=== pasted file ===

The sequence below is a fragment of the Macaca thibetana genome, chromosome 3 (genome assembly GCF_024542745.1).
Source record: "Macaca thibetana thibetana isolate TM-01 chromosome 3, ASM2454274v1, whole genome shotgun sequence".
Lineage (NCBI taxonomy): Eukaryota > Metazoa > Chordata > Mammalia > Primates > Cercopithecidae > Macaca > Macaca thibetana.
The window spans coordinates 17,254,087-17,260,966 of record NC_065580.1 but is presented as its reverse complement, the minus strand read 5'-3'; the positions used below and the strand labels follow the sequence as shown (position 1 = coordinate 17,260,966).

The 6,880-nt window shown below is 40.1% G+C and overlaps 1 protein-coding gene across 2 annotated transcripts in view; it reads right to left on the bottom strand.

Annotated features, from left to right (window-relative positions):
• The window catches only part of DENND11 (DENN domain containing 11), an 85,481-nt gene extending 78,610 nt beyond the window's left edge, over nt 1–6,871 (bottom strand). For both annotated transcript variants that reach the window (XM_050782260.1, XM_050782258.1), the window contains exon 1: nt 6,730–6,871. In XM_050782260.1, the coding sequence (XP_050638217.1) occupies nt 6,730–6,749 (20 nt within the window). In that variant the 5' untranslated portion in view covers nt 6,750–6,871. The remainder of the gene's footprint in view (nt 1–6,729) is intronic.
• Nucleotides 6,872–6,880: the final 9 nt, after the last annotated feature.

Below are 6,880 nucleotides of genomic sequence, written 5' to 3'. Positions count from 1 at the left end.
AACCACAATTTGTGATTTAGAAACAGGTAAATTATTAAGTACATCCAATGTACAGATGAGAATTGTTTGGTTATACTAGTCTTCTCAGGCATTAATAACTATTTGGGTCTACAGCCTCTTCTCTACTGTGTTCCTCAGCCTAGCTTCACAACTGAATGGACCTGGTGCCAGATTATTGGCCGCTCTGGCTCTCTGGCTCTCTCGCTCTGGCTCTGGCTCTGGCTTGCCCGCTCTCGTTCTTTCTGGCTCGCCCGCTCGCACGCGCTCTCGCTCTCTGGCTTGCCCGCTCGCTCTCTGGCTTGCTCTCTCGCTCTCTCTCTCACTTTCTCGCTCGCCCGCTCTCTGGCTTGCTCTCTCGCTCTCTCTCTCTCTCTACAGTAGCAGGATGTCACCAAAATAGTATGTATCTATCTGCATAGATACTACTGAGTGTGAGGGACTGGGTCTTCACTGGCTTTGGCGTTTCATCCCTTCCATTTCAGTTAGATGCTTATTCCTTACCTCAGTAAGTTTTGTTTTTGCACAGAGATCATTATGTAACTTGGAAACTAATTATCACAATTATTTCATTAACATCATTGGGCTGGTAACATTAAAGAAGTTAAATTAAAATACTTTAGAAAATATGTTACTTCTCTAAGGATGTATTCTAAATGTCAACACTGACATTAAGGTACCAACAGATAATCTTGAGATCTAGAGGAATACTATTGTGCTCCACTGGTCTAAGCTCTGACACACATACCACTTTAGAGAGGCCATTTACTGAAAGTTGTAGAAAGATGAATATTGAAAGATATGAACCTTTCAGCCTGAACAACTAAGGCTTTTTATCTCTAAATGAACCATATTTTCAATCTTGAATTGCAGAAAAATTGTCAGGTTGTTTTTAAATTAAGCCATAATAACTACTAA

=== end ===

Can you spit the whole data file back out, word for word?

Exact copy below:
The sequence below is a fragment of the Macaca thibetana genome, chromosome 3 (genome assembly GCF_024542745.1).
Source record: "Macaca thibetana thibetana isolate TM-01 chromosome 3, ASM2454274v1, whole genome shotgun sequence".
Lineage (NCBI taxonomy): Eukaryota > Metazoa > Chordata > Mammalia > Primates > Cercopithecidae > Macaca > Macaca thibetana.
The window spans coordinates 17,254,087-17,260,966 of record NC_065580.1 but is presented as its reverse complement, the minus strand read 5'-3'; the positions used below and the strand labels follow the sequence as shown (position 1 = coordinate 17,260,966).

The 6,880-nt window shown below is 40.1% G+C and overlaps 1 protein-coding gene across 2 annotated transcripts in view; it reads right to left on the bottom strand.

Annotated features, from left to right (window-relative positions):
• The window catches only part of DENND11 (DENN domain containing 11), an 85,481-nt gene extending 78,610 nt beyond the window's left edge, over nt 1–6,871 (bottom strand). For both annotated transcript variants that reach the window (XM_050782260.1, XM_050782258.1), the window contains exon 1: nt 6,730–6,871. In XM_050782260.1, the coding sequence (XP_050638217.1) occupies nt 6,730–6,749 (20 nt within the window). In that variant the 5' untranslated portion in view covers nt 6,750–6,871. The remainder of the gene's footprint in view (nt 1–6,729) is intronic.
• Nucleotides 6,872–6,880: the final 9 nt, after the last annotated feature.

Below are 6,880 nucleotides of genomic sequence, written 5' to 3'. Positions count from 1 at the left end.
AACCACAATTTGTGATTTAGAAACAGGTAAATTATTAAGTACATCCAATGTACAGATGAGAATTGTTTGGTTATACTAGTCTTCTCAGGCATTAATAACTATTTGGGTCTACAGCCTCTTCTCTACTGTGTTCCTCAGCCTAGCTTCACAACTGAATGGACCTGGTGCCAGATTATTGGCCGCTCTGGCTCTCTGGCTCTCTCGCTCTGGCTCTGGCTCTGGCTTGCCCGCTCTCGTTCTTTCTGGCTCGCCCGCTCGCACGCGCTCTCGCTCTCTGGCTTGCCCGCTCGCTCTCTGGCTTGCTCTCTCGCTCTCTCTCTCACTTTCTCGCTCGCCCGCTCTCTGGCTTGCTCTCTCGCTCTCTCTCTCTCTCTACAGTAGCAGGATGTCACCAAAATAGTATGTATCTATCTGCATAGATACTACTGAGTGTGAGGGACTGGGTCTTCACTGGCTTTGGCGTTTCATCCCTTCCATTTCAGTTAGATGCTTATTCCTTACCTCAGTAAGTTTTGTTTTTGCACAGAGATCATTATGTAACTTGGAAACTAATTATCACAATTATTTCATTAACATCATTGGGCTGGTAACATTAAAGAAGTTAAATTAAAATACTTTAGAAAATATGTTACTTCTCTAAGGATGTATTCTAAATGTCAACACTGACATTAAGGTACCAACAGATAATCTTGAGATCTAGAGGAATACTATTGTGCTCCACTGGTCTAAGCTCTGACACACATACCACTTTAGAGAGGCCATTTACTGAAAGTTGTAGAAAGATGAATATTGAAAGATATGAACCTTTCAGCCTGAACAACTAAGGCTTTTTATCTCTAAATGAACCATATTTTCAATCTTGAATTGCAGAAAAATTGTCAGGTTGTTTTTAAATTAAGCCATAATAACTACTAA